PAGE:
Thursday, July 8, 2021

Rodrigo Amado - Let the Free Be Men (Trost, 2021) *****

By Paul Acquaro

"Let the Free Be Men" is Lisbon based tenor saxophonist Rodrigo Amado's "This is Our Language" quartet's third outing. It began in 2015 the self-titled album, which was a homage to free jazz pioneer Ornette Coleman, from the mix of the title of two Coleman recordings This Is Our Music from 1961 and In All Languages from 1987, to the similar stellar line-ups. For Coleman's group, it was himself on alto sax, Don Cherry on pocket trumpet, Charlie Haden on bass and Ed Blackwell on drums; and in this quartet, it is Amado on tenor saxophone, Joe McPhee – pocket trumpet and soprano saxophone, Kent Kessler on bass and Chris Corsano on drums. A solid foundation, no doubt, and as excellent as their first and second albums where, this quartet is not one content to rest.

The album begins with 'Resist!' - a defiant title for a track that begins defiantly with a solo drum introduction from the crafty and fascinating Corsano. The upstate New York drummer always works something magical into his playing, and with Amado and McPhee he serves as both a connector and catalyst. Though it is Kessler who joins in first, the two wind instruments waste no time in winding up the intensity. Amado delivers short, powerful melodic lines while McPhee adds exclamation points via the trumpet. At the five minute mark, the saxophone is flying over Kessler and Corsano's insistent rhythm and soon McPhee has rejoined on soprano sax, adding high pitched counter melodies.

The title track is 13-minutes of tension building ecstasy. It begins with a low moan of bass and saxophone and unfolds slowly like an unraveling fern. Starting small and ball-like, the tones expand, becoming interweaving lines, growing at a perfect ratio of melodic intent and free association. About half-way into the track, Kessler and Corsano kick things into higher gear, and here is where the patient unfolding yields to mounting intensity. It does not take long for Amado and McPhee (who is on sax as well here) to be shooting out long, serrated edges of sounds, sounding something like what the primordial fern leaf looks like - ancient, strong, beautiful and hearty, like something that was once food for dinosaurs and nurtures us still.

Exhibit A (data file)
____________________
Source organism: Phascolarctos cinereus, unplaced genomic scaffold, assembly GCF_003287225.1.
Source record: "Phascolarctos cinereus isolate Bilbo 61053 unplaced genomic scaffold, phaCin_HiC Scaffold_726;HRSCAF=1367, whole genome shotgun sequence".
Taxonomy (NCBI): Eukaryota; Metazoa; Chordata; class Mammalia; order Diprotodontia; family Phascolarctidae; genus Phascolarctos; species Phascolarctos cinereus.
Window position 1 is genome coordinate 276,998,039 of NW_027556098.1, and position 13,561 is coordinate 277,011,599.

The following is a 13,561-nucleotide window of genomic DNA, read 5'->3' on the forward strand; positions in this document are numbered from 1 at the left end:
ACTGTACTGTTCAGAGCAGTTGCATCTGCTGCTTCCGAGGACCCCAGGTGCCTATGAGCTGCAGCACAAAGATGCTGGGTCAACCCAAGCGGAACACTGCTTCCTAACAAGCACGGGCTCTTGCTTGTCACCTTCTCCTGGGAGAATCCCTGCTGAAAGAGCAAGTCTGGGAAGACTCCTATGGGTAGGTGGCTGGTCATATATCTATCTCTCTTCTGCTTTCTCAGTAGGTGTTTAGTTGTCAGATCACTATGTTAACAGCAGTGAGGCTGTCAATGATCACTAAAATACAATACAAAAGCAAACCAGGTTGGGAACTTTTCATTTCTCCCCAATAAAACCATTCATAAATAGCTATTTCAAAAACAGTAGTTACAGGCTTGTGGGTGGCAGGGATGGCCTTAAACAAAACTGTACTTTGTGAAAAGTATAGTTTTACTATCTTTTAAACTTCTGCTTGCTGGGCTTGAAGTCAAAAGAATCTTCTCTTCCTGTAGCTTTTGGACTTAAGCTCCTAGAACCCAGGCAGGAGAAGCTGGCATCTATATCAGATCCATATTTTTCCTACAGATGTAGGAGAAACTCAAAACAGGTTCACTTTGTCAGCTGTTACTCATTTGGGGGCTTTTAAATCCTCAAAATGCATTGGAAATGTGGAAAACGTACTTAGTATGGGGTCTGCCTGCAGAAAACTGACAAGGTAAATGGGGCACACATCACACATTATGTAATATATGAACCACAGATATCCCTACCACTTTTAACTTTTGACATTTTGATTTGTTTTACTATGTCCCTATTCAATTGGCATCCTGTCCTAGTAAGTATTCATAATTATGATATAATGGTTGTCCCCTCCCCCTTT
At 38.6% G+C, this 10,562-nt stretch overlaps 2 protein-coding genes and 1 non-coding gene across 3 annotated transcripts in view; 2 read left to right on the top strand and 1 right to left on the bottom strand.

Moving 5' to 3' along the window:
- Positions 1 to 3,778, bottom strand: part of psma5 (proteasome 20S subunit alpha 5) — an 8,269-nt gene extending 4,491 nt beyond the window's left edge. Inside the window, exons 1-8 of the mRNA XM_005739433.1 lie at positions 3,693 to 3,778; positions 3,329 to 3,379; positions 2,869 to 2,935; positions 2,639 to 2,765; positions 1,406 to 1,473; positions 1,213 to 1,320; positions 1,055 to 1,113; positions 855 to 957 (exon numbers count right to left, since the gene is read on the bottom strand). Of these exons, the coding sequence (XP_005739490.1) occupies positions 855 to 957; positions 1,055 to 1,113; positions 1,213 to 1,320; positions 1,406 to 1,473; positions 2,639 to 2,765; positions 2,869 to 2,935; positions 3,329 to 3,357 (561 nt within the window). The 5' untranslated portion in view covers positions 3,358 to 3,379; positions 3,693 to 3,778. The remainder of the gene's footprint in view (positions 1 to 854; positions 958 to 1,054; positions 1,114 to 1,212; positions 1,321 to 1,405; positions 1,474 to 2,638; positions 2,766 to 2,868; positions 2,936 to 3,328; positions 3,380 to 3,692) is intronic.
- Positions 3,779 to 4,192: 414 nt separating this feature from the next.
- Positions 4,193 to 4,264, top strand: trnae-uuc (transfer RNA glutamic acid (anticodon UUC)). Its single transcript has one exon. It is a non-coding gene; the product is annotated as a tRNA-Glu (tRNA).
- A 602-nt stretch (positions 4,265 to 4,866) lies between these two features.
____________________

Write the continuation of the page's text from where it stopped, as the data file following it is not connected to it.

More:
The next track, 'Men is Woman is Man,' starts with the feel of a buzzing forest. Yes, I'm still stuck here in the nature metaphors, but please bear with me. The insectoid hum turns into more mammalian chatter, with Kessler drawing out short, choppy bowed tones to which McPhee buzzes against with the trumpet. Amado lays back as Corsano adds his unique percussive flair, but then soon begins adding chirps and squawks to the scene. The sounds come together and the forest is abuzz, conversations zipping back and forth, until finally settling down to rest.
 
"Never Surrender," which closes the recording, seems to be titularly related to the first track, and of course musically related to it all. The track starts off somewhat exploratory but comes together quickly. About four minutes in there is an exchange between Amado and McPhee that is as classic free-jazz as it can be – simultaneously energetic but different approaches that aim for the same purpose, both elevating the tension and tickling the ears.

Language, of course, evolves, rules change with usage, new vocabulary is added, and ever more complex ideas are conceptualized. Between these four seasoned players, their language is all of this, alive, evolving, building and changing. In some sense, this group takes most expressive elements of free jazz - which is indeed a lexical sponge - and wrings out the best words.

1 comment:

  1. Every time I give one of this group's albums a listen, I'm amazed by how much more there is to discover in it. Amado, McPhee, Kessler, and Corsano have shown themselves to be one of the all-time greatest quartets.

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